Recent evolutionary trends in supercapacitors, including higher reliability, an expanding range of case sizes, easily designed and assembled custom modules, and an attractive price-performance ratio, continue to drive end-use design engineers to deploy them in an increasingly wide range of emerging applications. IC companies are also driving supercapacitor growth trends with the introduction of powerful, low-cost power management integrated circuits (PMICs) that control everything from capacitor state of charge monitoring to charge control and energy transition functions.

Expanding further on case sizes, supercapacitors are commonly available in two form factors — small radial cans and prismatic cells — with a range of voltage and power levels. The most basic case is a single radial can used for lower-voltage designs. Although, you can connect multiple cans to obtain the correct voltage/energy for higher-power loads and balance those cans using passive or active balancing methods. Low-cost, lower efficiency designs typically use passive balancing methods, whereas active balancing is intended for higher-power and -efficiency designs.  

Small radial-can supercapacitors are also attractive because of their minimal footprint. Radial supercapacitors are available in sizes as small as 6.3mm in diameter and 12mm in height for a 1F capacitor. They’re also available with a variety of physical and electrical characteristics for broad application suitability. (See Table 1 comparisons.) The end device selected depends upon the desired application run time and supercapacitor package characteristics.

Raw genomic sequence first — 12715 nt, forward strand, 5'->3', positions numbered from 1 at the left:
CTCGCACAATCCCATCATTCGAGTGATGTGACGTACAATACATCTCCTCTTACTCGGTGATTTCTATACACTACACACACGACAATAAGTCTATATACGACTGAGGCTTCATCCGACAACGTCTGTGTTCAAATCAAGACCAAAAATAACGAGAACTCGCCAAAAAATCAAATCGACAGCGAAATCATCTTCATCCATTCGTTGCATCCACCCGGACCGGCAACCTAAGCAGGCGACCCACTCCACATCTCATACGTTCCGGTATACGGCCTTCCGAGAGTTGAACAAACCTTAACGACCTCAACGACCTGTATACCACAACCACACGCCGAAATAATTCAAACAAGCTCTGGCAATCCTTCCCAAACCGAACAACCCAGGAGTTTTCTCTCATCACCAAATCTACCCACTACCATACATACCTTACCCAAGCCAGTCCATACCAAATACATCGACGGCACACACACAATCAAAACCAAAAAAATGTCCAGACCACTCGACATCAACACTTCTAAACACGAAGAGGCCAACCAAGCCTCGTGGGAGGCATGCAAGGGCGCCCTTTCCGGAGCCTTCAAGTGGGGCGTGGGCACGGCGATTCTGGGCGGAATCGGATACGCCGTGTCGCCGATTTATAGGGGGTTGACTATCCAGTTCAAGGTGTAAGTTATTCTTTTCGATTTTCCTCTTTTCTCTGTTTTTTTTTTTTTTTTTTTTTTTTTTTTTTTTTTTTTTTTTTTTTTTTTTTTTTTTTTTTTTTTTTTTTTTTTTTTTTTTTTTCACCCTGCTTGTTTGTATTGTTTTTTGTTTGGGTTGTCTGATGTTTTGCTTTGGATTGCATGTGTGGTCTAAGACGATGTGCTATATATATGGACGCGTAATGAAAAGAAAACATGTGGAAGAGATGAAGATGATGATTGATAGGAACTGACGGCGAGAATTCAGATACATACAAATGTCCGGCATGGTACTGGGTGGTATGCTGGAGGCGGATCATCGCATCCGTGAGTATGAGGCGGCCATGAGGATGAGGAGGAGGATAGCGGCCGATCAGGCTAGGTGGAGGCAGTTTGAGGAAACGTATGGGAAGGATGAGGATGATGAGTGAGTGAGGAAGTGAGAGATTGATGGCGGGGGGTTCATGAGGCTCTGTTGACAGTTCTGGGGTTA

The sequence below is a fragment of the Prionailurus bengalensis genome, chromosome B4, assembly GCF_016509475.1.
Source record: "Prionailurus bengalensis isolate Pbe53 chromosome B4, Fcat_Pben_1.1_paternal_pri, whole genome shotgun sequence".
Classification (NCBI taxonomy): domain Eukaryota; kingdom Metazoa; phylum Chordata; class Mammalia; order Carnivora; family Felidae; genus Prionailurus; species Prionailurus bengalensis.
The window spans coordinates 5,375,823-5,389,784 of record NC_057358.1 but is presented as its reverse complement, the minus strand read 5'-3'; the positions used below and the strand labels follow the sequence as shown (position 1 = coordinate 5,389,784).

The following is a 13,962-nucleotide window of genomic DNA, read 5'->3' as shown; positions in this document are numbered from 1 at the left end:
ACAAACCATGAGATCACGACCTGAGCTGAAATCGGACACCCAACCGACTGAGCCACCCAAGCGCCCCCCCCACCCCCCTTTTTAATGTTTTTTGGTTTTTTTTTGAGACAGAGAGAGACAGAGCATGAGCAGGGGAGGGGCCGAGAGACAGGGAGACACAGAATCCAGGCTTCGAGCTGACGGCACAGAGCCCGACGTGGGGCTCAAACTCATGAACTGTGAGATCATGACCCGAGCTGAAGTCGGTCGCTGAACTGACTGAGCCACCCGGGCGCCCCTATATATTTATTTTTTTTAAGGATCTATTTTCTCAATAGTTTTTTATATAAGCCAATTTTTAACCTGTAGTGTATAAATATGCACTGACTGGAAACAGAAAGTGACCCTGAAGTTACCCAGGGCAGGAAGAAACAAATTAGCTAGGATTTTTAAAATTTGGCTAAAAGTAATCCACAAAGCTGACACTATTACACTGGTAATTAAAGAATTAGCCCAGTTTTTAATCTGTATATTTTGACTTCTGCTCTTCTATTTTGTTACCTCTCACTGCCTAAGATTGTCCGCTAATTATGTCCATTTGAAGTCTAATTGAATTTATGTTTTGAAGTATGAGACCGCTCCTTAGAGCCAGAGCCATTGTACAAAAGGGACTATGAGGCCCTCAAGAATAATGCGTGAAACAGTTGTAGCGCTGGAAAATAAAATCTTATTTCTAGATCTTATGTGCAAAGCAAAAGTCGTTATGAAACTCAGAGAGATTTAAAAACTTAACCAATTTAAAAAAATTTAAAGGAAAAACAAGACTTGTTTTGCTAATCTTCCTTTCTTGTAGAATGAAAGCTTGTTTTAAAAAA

Click image to enlarge

Table 1: Typical physical and electrical characteristics for radial can, radial module, and custom module supercapacitors


Supercapacitors need to be properly derated to achieve long-term reliable operation, regardless of the specific package configuration. Supercapacitor reliability is a function of applied voltage and temperature and follows the Arrhenius equation, which suggests that expected life is more than doubled for every 10°C decrease in operating temperature, and life expectancy doubles again for every reduction of 0.1V in operating voltage.

Click image to enlarge

Figure 4: The mean time to failure (MTTF) in years at various voltages and temperatures for KYOCERA AVX acetonitrile (ACN) supercapacitors


Capacitor technology is rapidly progressing. Continued advancements in materials, processes, and designs are fueling significant improvements in the physical, electrical, and environmental performance of MLCCs, tantalum polymer capacitors, and supercapacitors, including the increasingly widespread availability of higher-CV devices capable of operating across broader frequency spectrums. End users should expect advanced capacitors to help enable new use cases ranging from small signal applications, like embedding passives into packages and substrates, to low-loss, self-healing power capacitors engineered to improve power drive reliability. 

Some of the biggest growth opportunities and use cases for these advanced capacitors will come from the industrial sector, which relies on ever-increasing processing and control capabilities to support evolving automated manufacturing processes. Typical growth cases include machine controllers and process automation applications used to produce higher-quality products with optimized lifespans, ranging from vision systems to robotics.